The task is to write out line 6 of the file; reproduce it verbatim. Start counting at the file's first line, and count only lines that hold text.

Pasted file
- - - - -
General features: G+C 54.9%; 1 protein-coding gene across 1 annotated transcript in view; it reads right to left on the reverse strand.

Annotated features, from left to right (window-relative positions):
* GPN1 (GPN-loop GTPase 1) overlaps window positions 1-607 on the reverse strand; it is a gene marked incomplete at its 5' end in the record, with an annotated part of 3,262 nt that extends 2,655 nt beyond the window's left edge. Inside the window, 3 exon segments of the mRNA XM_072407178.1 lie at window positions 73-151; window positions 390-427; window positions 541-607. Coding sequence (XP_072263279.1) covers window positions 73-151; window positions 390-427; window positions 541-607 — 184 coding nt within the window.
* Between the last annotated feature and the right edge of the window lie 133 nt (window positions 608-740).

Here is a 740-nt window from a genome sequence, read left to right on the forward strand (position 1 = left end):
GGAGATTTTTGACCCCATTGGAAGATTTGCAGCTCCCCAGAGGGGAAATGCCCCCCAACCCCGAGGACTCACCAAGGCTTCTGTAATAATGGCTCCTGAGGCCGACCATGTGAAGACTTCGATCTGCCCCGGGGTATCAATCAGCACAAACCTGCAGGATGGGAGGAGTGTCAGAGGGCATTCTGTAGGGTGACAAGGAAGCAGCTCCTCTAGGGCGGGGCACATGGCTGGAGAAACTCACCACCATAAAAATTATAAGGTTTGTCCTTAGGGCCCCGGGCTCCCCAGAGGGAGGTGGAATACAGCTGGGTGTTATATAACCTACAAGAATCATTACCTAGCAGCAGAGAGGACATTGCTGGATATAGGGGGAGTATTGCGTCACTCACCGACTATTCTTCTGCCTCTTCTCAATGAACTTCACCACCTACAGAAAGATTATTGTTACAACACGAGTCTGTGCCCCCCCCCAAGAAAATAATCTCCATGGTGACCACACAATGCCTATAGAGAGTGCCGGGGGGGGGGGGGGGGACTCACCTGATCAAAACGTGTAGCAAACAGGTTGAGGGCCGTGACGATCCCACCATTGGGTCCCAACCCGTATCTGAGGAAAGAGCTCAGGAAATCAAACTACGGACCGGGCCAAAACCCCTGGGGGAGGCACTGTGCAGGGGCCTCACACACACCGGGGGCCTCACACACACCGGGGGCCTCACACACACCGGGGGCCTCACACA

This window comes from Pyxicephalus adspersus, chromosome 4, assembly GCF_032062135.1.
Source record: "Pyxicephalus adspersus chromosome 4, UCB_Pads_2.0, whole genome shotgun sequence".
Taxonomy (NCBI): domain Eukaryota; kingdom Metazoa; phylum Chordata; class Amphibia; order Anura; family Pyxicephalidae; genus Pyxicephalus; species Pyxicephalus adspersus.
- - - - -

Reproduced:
GGAGATTTTTGACCCCATTGGAAGATTTGCAGCTCCCCAGAGGGGAAATGCCCCCCAACCCCGAGGACTCACCAAGGCTTCTGTAATAATGGCTCCTGAGGCCGACCATGTGAAGACTTCGATCTGCCCCGGGGTATCAATCAGCACAAACCTGCAGGATGGGAGGAGTGTCAGAGGGCATTCTGTAGGGTGACAAGGAAGCAGCTCCTCTAGGGCGGGGCACATGGCTGGAGAAACTCACCACCATAAAAATTATAAGGTTTGTCCTTAGGGCCCCGGGCTCCCCAGAGGGAGGTGGAATACAGCTGGGTGTTATATAACCTACAAGAATCATTACCTAGCAGCAGAGAGGACATTGCTGGATATAGGGGGAGTATTGCGTCACTCACCGACTATTCTTCTGCCTCTTCTCAATGAACTTCACCACCTACAGAAAGATTATTGTTACAACACGAGTCTGTGCCCCCCCCCAAGAAAATAATCTCCATGGTGACCACACAATGCCTATAGAGAGTGCCGGGGGGGGGGGGGGGGACTCACCTGATCAAAACGTGTAGCAAACAGGTTGAGGGCCGTGACGATCCCACCATTGGGTCCCAACCCGTATCTGAGGAAAGAGCTCAGGAAATCAAACTACGGACCGGGCCAAAACCCCTGGGGGAGGCACTGTGCAGGGGCCTCACACACACCGGGGGCCTCACACACACCGGGGGCCTCACACACACCGGGGGCCTCACACA